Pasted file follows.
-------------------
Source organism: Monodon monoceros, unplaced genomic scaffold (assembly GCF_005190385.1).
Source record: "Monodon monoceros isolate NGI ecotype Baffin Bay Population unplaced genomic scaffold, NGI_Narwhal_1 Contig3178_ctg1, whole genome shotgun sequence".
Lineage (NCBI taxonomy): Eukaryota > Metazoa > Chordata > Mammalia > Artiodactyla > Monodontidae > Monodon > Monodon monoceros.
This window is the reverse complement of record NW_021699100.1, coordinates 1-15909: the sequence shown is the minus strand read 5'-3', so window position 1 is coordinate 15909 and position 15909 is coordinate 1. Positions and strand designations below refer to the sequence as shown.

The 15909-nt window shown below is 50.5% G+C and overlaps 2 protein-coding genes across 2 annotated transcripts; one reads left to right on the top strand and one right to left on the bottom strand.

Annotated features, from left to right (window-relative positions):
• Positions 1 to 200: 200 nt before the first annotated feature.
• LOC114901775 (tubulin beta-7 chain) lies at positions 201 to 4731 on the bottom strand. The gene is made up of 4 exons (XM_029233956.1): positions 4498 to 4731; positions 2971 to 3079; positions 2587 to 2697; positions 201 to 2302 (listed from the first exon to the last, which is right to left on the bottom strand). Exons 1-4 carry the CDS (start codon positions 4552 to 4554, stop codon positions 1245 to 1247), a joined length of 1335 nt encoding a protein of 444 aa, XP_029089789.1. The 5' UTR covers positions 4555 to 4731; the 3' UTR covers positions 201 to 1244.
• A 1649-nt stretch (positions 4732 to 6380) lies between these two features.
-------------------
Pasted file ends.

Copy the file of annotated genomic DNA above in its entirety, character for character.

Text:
Source organism: Monodon monoceros, unplaced genomic scaffold (assembly GCF_005190385.1).
Source record: "Monodon monoceros isolate NGI ecotype Baffin Bay Population unplaced genomic scaffold, NGI_Narwhal_1 Contig3178_ctg1, whole genome shotgun sequence".
Lineage (NCBI taxonomy): Eukaryota > Metazoa > Chordata > Mammalia > Artiodactyla > Monodontidae > Monodon > Monodon monoceros.
This window is the reverse complement of record NW_021699100.1, coordinates 1-15909: the sequence shown is the minus strand read 5'-3', so window position 1 is coordinate 15909 and position 15909 is coordinate 1. Positions and strand designations below refer to the sequence as shown.

The 15909-nt window shown below is 50.5% G+C and overlaps 2 protein-coding genes across 2 annotated transcripts; one reads left to right on the top strand and one right to left on the bottom strand.

Annotated features, from left to right (window-relative positions):
• Positions 1 to 200: 200 nt before the first annotated feature.
• LOC114901775 (tubulin beta-7 chain) lies at positions 201 to 4731 on the bottom strand. The gene is made up of 4 exons (XM_029233956.1): positions 4498 to 4731; positions 2971 to 3079; positions 2587 to 2697; positions 201 to 2302 (listed from the first exon to the last, which is right to left on the bottom strand). Exons 1-4 carry the CDS (start codon positions 4552 to 4554, stop codon positions 1245 to 1247), a joined length of 1335 nt encoding a protein of 444 aa, XP_029089789.1. The 5' UTR covers positions 4555 to 4731; the 3' UTR covers positions 201 to 1244.
• A 1649-nt stretch (positions 4732 to 6380) lies between these two features.